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'Impeachable Incompetence' Governs Iraq Escalation

by Robert A.F. Thurman, Washington Post, Jan 12, 2007

Washington, DC (USA) -- The Buddhist tradition has no theory of "just war." Its major relevant doctrine is that of "nonviolence" (ahimsa). "Hatred will not put an end to hatred; only love can put an end to hatred." Such is a central tenet of all forms of Buddhism.

However, Buddhism is highly practical, and has a very limited concept of "surgical violence;" that is, sometimes a little violence can prevent a larger violence.

The motivation of such an exceptional act must be to reduce violence, but a violent method may sometimes be necessary. Thus, in Buddhist medicine, there is surgery, sometimes cutting into a body to save a life, extract poison, mend a bone, remove a diseased organ, and so on.

This does not extend to war, however, since although an individual leader may have a good motivation, once a war starts then people become afraid and angry and violence and hatred escalate out of control. In Mahayana Buddhism, there is one scriptural discourse wherein defensive war is allowed under restricted conditions. If you are a king and your country is invaded, you may raise an army to defend the country if you can do so successfully, and if you limit your effort to expelling, never pursuing the invaders back into their own country. If the invaders have overwhelming force, you must surrender at once, as resistance will only make the invaders angry and hence result in more violence to your people.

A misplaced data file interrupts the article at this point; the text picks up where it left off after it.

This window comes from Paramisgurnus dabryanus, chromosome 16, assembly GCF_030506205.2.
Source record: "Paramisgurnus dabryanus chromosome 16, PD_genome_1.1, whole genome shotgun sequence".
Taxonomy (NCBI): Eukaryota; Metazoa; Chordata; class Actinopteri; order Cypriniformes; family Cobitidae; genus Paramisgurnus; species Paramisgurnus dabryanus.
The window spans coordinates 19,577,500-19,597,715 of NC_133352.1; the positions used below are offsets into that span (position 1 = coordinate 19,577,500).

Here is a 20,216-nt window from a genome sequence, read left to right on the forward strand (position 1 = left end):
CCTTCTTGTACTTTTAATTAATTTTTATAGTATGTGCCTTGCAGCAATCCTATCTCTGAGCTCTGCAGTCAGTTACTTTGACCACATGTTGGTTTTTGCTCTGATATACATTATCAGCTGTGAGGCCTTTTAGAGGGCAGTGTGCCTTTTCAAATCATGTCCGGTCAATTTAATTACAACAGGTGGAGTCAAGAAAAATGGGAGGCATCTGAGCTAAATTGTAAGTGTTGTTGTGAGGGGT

Therefore, from the Buddhist point of view, an aggressive war (what has been termed "preemptive war" in recent doctrines of Bush administration principals), such as in the invasion of Iraq, can never be justified. Indeed, it is illegal in terms of international law, as was established in the Nuremberg trials.

The pursuit of Al Qaeda in Afghanistan, since Al-Qaeda did attack America and vowed to continue to do so, is a borderline case; but if it had been done with truly minimal "collateral damage," and with a thoroughness that was unfortunately not achieved, it might have been considered effective in reducing violence long-term, though it was still a violation of the fundamental Buddhist principle of nonviolence.

As far as the current escalation of the occupation of Iraq, since it is mentioned in the question, it is obviously unrealistic, futile, and a tragic misuse of others' lives in the personal stubbornness of this president.

To implement it, one secretary of defense and the generals in charge had to be fired, the will of the majority of both Americans and Iraqis had to be ignored, and the Congress had to be further intimidated. It is disheartening that pundits and politicians solemnly discuss it as if it was a sane decision, a "plausible option," something that is to be debated; instead of stating plainly that it is an act of unacceptable foolishness and therefore impeachable incompetence.

Where is the brave little girl who can plainly state that this "emperor" has no clothes?


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